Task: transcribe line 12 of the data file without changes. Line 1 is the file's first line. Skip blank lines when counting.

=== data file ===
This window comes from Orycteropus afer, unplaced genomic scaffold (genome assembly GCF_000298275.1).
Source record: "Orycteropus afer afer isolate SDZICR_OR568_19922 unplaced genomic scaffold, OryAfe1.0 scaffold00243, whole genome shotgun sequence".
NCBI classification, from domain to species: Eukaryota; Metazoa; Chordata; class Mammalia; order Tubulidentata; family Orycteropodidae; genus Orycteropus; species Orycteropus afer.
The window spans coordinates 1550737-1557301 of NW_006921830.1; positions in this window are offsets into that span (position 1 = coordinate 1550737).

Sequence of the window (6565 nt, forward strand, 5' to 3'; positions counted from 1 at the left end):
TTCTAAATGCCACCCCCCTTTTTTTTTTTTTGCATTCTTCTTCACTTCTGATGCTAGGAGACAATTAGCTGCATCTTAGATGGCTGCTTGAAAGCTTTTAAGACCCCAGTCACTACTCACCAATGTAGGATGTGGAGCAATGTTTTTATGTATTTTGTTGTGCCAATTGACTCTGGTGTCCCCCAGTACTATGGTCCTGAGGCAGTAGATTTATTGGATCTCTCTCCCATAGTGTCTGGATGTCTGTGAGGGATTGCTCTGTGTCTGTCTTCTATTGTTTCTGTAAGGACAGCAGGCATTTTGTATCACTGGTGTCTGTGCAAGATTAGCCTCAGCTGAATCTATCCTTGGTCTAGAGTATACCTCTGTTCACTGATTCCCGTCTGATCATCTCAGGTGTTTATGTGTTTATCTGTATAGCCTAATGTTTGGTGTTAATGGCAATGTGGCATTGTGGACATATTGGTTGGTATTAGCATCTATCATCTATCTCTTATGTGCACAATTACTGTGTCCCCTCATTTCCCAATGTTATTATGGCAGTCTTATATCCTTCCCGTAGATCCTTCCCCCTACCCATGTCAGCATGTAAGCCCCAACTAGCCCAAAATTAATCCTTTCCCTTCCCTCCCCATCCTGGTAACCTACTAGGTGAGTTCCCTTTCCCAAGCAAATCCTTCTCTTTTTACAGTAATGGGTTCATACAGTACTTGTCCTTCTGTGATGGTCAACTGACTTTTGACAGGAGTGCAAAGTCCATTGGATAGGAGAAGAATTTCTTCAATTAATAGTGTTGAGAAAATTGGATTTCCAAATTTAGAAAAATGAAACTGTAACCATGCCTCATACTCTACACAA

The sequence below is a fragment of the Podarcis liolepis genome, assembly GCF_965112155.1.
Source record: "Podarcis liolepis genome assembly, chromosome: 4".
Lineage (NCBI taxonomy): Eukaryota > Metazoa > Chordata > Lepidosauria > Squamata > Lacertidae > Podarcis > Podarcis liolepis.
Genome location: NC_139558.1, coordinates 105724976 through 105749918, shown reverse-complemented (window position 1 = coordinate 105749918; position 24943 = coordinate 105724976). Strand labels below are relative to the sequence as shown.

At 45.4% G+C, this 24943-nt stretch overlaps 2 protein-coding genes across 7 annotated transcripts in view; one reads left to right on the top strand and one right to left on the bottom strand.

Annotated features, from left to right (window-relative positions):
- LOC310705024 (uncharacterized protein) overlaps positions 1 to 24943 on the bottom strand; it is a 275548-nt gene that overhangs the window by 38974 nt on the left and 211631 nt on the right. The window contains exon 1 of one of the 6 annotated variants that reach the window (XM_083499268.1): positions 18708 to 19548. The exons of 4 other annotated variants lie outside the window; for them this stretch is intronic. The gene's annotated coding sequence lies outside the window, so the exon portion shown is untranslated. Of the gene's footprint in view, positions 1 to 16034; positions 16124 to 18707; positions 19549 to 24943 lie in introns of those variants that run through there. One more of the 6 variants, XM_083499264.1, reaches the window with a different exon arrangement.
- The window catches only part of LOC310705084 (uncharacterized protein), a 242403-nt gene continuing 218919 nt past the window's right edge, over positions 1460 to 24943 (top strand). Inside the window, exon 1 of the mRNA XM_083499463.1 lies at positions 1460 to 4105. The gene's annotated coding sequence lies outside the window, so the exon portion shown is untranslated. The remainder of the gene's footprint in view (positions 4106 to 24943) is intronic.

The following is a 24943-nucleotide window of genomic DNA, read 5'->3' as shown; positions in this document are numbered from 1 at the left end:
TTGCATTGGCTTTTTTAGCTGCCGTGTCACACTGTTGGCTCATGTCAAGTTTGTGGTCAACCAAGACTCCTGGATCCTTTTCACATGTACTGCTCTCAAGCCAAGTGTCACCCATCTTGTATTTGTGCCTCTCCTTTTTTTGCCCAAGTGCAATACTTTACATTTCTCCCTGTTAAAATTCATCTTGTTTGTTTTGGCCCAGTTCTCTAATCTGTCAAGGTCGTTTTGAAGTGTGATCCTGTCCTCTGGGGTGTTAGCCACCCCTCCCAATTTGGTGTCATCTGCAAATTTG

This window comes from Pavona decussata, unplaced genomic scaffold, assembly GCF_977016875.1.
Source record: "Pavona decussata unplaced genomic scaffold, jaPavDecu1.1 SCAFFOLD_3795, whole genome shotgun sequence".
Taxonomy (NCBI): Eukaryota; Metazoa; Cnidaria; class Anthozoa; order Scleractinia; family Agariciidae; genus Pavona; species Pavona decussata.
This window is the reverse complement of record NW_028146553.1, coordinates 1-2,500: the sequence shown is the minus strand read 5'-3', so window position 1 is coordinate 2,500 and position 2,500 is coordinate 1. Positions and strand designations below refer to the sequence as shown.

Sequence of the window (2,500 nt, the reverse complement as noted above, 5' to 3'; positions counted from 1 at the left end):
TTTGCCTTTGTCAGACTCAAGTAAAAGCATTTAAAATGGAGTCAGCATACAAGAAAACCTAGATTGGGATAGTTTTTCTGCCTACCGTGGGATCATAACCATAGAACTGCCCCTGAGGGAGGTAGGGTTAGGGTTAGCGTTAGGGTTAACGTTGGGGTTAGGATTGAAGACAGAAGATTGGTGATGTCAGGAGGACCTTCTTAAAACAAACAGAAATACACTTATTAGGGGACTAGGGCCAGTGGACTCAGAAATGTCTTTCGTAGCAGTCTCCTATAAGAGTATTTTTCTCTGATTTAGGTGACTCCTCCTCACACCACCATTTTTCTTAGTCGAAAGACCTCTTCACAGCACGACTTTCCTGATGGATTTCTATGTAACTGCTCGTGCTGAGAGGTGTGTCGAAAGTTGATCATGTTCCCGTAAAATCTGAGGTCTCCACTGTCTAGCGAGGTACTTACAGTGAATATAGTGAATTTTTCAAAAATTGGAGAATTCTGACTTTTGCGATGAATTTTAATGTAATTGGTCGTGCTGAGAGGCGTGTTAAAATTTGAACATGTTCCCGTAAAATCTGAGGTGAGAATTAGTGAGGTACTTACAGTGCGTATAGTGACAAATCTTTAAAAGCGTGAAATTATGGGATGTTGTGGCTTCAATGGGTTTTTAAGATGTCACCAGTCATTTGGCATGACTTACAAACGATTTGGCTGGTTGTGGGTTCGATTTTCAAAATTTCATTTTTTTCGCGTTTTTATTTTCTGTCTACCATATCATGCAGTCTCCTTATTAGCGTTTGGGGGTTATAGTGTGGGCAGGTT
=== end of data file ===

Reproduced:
Annotated features, from left to right (window-relative positions):